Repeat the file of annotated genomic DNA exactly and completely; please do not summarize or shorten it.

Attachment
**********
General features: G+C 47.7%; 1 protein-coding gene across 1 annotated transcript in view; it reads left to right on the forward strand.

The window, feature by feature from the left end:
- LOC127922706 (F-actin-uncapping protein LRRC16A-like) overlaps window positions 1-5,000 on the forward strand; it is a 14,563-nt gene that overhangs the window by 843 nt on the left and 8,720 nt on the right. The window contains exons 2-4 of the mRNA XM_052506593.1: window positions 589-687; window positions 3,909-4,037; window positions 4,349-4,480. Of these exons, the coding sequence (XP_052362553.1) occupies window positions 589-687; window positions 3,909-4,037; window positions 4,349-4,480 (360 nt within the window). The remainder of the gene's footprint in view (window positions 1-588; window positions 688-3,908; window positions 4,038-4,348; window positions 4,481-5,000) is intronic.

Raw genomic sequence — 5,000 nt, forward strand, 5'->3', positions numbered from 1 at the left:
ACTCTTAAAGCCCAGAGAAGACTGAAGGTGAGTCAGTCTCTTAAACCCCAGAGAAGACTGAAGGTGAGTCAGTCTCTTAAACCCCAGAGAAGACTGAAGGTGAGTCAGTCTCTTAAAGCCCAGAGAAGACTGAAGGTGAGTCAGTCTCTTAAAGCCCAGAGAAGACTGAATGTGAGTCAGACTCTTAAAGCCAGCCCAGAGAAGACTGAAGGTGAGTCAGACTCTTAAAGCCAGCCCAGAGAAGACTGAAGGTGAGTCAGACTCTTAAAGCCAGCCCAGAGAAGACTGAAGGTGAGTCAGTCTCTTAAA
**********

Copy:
General features: G+C 47.7%; 1 protein-coding gene across 1 annotated transcript in view; it reads left to right on the forward strand.

The window, feature by feature from the left end:
- LOC127922706 (F-actin-uncapping protein LRRC16A-like) overlaps window positions 1-5,000 on the forward strand; it is a 14,563-nt gene that overhangs the window by 843 nt on the left and 8,720 nt on the right. The window contains exons 2-4 of the mRNA XM_052506593.1: window positions 589-687; window positions 3,909-4,037; window positions 4,349-4,480. Of these exons, the coding sequence (XP_052362553.1) occupies window positions 589-687; window positions 3,909-4,037; window positions 4,349-4,480 (360 nt within the window). The remainder of the gene's footprint in view (window positions 1-588; window positions 688-3,908; window positions 4,038-4,348; window positions 4,481-5,000) is intronic.

Raw genomic sequence — 5,000 nt, forward strand, 5'->3', positions numbered from 1 at the left:
ACTCTTAAAGCCCAGAGAAGACTGAAGGTGAGTCAGTCTCTTAAACCCCAGAGAAGACTGAAGGTGAGTCAGTCTCTTAAACCCCAGAGAAGACTGAAGGTGAGTCAGTCTCTTAAAGCCCAGAGAAGACTGAAGGTGAGTCAGTCTCTTAAAGCCCAGAGAAGACTGAATGTGAGTCAGACTCTTAAAGCCAGCCCAGAGAAGACTGAAGGTGAGTCAGACTCTTAAAGCCAGCCCAGAGAAGACTGAAGGTGAGTCAGACTCTTAAAGCCAGCCCAGAGAAGACTGAAGGTGAGTCAGTCTCTTAAA